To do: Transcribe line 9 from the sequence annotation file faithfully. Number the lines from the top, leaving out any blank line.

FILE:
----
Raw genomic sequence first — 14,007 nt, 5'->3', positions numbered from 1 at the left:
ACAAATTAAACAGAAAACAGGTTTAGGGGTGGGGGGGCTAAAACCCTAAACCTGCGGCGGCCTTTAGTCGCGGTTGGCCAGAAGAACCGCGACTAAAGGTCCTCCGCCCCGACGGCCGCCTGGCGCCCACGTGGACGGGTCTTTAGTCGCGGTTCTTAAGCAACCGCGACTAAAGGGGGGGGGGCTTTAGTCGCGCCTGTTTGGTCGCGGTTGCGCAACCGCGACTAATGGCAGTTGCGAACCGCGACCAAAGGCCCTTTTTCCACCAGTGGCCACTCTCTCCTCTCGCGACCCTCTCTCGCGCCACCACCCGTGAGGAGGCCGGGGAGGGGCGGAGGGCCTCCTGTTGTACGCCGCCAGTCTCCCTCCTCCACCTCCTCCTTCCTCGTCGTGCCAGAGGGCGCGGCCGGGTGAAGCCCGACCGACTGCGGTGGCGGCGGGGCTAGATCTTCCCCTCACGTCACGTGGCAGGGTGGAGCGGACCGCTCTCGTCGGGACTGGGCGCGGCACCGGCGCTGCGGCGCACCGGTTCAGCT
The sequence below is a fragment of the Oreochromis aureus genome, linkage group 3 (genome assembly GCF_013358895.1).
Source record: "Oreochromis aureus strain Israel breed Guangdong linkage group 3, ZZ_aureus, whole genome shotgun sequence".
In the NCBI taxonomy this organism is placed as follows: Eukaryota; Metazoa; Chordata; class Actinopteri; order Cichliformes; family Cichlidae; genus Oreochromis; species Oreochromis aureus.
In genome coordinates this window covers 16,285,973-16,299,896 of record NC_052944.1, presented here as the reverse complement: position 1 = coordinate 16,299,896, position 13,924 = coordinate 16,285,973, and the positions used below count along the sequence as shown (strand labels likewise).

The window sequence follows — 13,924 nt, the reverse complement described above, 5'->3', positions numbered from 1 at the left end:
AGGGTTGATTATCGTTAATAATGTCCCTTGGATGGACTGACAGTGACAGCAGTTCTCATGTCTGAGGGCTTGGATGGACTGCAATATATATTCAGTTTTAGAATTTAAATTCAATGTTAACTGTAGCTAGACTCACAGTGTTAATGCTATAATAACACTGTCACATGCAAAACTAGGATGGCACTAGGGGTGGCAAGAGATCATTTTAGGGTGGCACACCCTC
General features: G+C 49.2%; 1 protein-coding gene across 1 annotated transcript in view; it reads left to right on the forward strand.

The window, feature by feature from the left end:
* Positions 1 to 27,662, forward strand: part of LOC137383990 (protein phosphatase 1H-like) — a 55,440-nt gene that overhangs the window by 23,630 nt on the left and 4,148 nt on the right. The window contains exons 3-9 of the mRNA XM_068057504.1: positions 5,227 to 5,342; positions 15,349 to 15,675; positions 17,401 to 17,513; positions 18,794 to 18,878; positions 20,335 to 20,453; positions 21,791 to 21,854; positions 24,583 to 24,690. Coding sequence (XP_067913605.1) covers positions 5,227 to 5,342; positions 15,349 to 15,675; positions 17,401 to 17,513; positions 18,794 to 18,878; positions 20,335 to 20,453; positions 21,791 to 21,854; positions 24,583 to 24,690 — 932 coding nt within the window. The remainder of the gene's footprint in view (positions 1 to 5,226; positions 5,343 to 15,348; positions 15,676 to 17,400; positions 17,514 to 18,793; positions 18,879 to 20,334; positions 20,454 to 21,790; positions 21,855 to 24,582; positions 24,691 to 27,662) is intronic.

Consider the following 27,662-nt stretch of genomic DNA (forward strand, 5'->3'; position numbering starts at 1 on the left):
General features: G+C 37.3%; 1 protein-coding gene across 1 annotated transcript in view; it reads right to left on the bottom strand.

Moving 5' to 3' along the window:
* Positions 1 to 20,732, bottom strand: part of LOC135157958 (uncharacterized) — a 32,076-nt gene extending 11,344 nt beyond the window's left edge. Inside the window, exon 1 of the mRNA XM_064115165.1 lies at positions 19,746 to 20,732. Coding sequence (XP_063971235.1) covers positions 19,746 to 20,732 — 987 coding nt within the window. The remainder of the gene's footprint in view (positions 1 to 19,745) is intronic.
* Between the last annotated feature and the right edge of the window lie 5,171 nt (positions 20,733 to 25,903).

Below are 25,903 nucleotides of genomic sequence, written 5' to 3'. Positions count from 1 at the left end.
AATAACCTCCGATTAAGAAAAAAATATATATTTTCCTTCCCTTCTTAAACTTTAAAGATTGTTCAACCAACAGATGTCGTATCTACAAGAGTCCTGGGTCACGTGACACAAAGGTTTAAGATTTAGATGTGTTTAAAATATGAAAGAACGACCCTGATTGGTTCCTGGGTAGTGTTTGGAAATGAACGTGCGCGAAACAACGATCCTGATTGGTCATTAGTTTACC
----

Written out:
General features: G+C 49.2%; 1 protein-coding gene across 1 annotated transcript in view; it reads left to right on the forward strand.